While cache attacks have been thoroughly discussed in the past, they were perceived more as a browser problems than a native apps problem. The reason is that by performing a classical cache poisoning attack (e.g., returning a fake json/XML response with cache-control directives) on native apps, the impact is very limited. In such attacks, since the cached response is static by nature (as long as the native app does not rely on an embedded browser to render it), the attacker would not be able to persistently view, control or manipulate the apps’ traffic. On the other hand, HRH attacks give the attacker remote and persistent control over the victim’s app.
HRH limitations and advanced techniques
The aforementioned attack has two limitations:
- The attacker needs to be physically near the victim for the initial poisoning (the next steps of HRH attack can be carried on the victim regardless of geolocation).
- The attack works only against HTTP traffic (well, almost only).
In a previous post, we uncovered the ramifications of malicious profiles. It is interesting to note that by luring a victim to install a malicious profile that contains a root CA, an attacker can mount HRH attacks on SSL traffic as well. Combining the malicious profiles threat we uncovered together with this new threat of HTTP Request Hijacking, generates a troubling scenario: Even after the malicious profile is identified and removed from the device, attacked apps continue to interact seamlessly with the attacker’s server instead of the real server, without the victim’s knowledge.
For app developers
HRH affects a large proportion of iOS apps and we want to help ensure as many as possible are properly protected before exploits of this vulnerability start to appear. There are two main approaches for tackling HRH:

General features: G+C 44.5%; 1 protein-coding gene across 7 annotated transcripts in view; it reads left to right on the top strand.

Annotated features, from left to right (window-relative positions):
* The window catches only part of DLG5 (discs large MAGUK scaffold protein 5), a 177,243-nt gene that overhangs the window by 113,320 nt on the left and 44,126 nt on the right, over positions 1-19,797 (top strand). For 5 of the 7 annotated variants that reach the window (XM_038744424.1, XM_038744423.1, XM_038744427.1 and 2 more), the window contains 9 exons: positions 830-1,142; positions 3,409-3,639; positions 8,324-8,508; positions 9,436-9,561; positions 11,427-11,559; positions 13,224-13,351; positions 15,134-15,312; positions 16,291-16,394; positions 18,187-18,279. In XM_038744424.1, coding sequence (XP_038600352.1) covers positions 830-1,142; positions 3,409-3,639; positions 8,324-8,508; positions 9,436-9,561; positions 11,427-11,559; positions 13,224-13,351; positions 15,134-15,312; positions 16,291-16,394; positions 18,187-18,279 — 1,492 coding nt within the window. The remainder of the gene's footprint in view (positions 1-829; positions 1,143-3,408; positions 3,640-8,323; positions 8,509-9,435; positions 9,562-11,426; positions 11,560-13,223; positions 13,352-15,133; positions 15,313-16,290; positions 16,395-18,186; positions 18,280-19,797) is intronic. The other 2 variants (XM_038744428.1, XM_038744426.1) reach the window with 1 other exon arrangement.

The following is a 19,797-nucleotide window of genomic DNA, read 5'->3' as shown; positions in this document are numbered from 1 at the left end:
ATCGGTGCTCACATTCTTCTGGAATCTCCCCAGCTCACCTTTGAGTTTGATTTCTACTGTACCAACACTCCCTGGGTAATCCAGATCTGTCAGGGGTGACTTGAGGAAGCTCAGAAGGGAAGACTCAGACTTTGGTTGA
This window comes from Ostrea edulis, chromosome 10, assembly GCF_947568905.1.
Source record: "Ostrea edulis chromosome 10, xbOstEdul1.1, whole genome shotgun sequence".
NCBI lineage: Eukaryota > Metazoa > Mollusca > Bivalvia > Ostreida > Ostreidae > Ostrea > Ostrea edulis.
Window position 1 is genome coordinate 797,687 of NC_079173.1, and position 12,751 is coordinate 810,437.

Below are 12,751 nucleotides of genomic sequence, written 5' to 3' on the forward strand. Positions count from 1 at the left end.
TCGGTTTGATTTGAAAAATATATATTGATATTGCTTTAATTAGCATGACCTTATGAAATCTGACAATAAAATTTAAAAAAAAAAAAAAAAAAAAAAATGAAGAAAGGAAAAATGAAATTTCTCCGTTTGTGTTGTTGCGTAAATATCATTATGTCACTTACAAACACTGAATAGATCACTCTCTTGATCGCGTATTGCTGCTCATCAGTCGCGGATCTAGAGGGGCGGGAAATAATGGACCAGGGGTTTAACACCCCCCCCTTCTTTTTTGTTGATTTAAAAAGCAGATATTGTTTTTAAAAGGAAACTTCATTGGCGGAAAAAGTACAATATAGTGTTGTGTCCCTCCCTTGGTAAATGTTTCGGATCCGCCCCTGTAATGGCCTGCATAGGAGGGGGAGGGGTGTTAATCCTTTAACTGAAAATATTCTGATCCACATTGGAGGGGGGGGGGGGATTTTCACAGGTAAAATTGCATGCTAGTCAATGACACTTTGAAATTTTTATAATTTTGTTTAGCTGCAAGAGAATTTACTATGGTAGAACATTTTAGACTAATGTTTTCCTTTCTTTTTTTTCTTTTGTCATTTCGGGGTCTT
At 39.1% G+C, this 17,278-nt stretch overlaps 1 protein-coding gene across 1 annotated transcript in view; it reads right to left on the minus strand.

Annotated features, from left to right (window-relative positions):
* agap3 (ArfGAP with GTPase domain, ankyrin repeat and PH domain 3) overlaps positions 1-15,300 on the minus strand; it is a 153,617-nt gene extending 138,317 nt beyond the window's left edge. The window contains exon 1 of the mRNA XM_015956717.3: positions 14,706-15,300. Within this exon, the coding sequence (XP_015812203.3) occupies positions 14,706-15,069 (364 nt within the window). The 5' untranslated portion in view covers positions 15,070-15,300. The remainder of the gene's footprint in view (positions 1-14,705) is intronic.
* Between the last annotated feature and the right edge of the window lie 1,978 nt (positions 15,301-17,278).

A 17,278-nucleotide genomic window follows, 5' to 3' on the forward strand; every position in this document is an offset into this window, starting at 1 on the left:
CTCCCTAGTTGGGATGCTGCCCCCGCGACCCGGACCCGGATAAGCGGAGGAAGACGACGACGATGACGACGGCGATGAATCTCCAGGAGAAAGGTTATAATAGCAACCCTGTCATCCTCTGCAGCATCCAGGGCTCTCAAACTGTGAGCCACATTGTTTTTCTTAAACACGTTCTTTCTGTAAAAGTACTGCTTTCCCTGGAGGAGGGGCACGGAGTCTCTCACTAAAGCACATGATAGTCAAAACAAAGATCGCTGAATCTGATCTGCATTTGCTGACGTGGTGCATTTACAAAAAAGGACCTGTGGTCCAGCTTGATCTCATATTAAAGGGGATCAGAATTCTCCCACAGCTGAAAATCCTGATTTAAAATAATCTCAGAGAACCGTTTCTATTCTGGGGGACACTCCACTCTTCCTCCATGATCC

Make sure the app interacts with its designated server(s) via an encrypted protocol (e.g., HTTPS, instead of HTTP). As described earlier in the post, this is an effective mitigation for HRH, but not a fix.
Assaf Hefetz, of our R&D team, has come up with this cool and simple fix for vulnerable apps.
Create a new subclass object of NSURLCache that avoids 301 redirection caching. Leave the rest of the logic intact.
Set the new cache policy to be used by the app, making sure you place the initialization code before any request in your code.
We see a significant increase in attacks mounted via the networks around us. Some affect apps; others the entire device. SEP Mobile is dedicated to providing companies with a solution that detects and protects employee devices from a variety of trending mobile security threats. If you are interested, why not to start a free trial.
For iOS users
If you believe you’ve been subject to an HRH attack, remove the app and then reinstall it, to ensure the attack is removed. Then please drop us a line at firstname.lastname@example.org to tell us about it. It is of course always recommended to keep your apps fully up-to-date, so that when fixes are released, you’ll have them installed on your device at the earliest opportunity. Do this either manually or by enabling auto-update in iOS 7.
- In this write-up we’ve discussed the impact of 301 HTTP responses on mobile applications. Note that there are other redirection responses that might also prove to be problematic, such as 308 HTTP response (it is still a draft).
- HRH isn’t necessarily a problem of iOS applications alone; it may apply to mobile applications of other operating systems too.